Who says we have to suffer? When did this stop becoming fun and lighthearted and turn into hardcore and punishment?
At this time last year I was spending a decent amount of time in the gym. I was working out 6 days week for about 45 minutes at a time. No cardio, just lifting. Not overtraining. Just working towards the goal of the competition. I also worked at two other gyms. And paid membership dues to 3 gyms.
My sister joked once at the time: “Whenever I call you you’re either on your way to the gym, at the gym, or driving home from the gym.” I thought it was hilarious…back then.
Now? A year later, I’m kind of irritated that I found it necessary to workout so much. I think of all the time I could have spent doing other things. I could have at least cut back to 4 days a week. Granted, I made sure I didn’t miss out on any family gatherings as much as possible. But it bordered on obsession and addiction.
Today, I can’t help but see others succumbing to the #NoDaysOff mantra. Take a look at ANY social media forum and it’s right there. Instagram is probably the worst culprit. I don’t recall all this Selfie obsession a year or two ago. It has definitely escalated. I’m sure it started out as motivating and perhaps it continues to motivate others. (I just like the pictures of the food to be honest). But it borders on Bragging and Boasting. Now everyone and their mother thinks they have to tweet and post and snap a pic of every rep and set and flex. #Beastmode? #NoDaysOff? I say #Annoying.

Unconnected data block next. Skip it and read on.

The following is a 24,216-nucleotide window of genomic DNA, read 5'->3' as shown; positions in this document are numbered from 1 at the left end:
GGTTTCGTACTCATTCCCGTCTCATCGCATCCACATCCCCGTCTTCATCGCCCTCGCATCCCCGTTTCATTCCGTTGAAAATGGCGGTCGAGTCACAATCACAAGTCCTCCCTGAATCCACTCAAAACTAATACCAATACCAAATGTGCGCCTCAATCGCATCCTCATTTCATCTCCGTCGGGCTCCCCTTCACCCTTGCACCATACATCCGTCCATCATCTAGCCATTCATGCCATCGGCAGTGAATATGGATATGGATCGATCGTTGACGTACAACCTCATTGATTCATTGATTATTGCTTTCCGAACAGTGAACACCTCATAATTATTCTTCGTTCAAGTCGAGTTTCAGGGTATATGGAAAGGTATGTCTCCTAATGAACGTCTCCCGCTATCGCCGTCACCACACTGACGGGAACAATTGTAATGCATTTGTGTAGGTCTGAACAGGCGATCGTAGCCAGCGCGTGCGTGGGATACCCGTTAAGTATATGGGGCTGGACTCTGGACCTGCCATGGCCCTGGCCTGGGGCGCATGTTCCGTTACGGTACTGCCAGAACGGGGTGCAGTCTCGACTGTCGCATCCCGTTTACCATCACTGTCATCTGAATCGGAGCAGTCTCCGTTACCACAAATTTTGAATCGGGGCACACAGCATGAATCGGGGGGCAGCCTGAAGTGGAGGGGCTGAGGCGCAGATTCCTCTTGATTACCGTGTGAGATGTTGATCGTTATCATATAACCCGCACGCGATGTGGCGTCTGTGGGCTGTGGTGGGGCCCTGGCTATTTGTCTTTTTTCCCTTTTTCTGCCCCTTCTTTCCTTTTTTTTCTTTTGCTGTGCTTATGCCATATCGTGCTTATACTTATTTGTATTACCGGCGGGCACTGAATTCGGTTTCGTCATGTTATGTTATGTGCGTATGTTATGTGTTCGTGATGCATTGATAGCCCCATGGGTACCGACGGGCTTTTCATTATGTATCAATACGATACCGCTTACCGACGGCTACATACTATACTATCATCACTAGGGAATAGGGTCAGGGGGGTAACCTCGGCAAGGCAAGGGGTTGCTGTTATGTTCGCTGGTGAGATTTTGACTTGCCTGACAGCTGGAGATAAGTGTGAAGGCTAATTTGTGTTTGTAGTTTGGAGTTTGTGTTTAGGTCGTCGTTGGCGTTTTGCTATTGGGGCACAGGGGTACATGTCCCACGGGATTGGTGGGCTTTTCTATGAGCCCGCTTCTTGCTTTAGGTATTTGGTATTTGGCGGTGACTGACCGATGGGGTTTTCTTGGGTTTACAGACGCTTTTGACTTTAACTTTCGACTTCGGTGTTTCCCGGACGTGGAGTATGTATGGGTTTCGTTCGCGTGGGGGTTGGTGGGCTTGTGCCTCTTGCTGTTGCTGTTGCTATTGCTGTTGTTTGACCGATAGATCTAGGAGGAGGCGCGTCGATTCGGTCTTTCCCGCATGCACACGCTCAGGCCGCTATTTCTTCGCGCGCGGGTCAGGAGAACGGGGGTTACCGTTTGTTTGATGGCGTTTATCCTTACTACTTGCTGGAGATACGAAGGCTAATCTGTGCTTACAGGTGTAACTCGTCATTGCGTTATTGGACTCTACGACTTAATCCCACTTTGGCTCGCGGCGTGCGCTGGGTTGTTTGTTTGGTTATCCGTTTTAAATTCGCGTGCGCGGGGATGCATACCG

And these are not people training for a competition or a marathon. These are not Olympians or professional athletes. These are just average people thinking they have to kill themselves in the gym almost everyday. And they ARE doing cardio and possibly overtraining. But let’s just say they are being careful and have become addicted to the gym. I think that’s a great thing except for one small problem: Too much of a good thing can become a bad thing.
I think you might need to find a LIFE if the gym is the only good part of your day. I love working out but it is indeed not the best part of my day.
Injuries and overtraining aside, spending 75% of your time in a gym working out is not the point of working out. The point of being fit is to be healthy so you WON’T have to spend 75% of your time in a gym. Even if you think of your average overweight or even obese person in this example, they can accomplish most of their fat loss by diet alone and little exercise. But therein lies the problem – Most of the people who NEED to lose fat, probably have an addiction to food, which is how they got to where they are presently.
So instead of working on a food plan and getting a diet in order, people are under the impression that in order to lose fat, they can just workout and still eat like garbage. That might work for a week or two, but crappy eating always wins in the end. You can run a marathon and still gain weight.
Programs like P90X and T25 and CrossFit give the false impression, I think, that you have to sweat until you bleed in the gym everyday or else you’re not doing it right.
Sorry to my CF friends but this is #lame.
Selfies and Flex Friday and Motivation Monday and #FitFamily can be a great thing, don’t get me wrong. At this point, it’s just motivating the already-motivated groups though.
Let’s just get the word out there that beating yourself up in the gym everyday isn’t worth it in the end. And it’s not necessary or even recommended to anyone.
No one ever said on their deathbed, “If only I had just squatted a few more times!” And no matter what you believe about the afterlife, I don’t think you can take your dumbbells with you.
Unfortunately the people who really need to read this, won’t see it.
They’re still at the gym.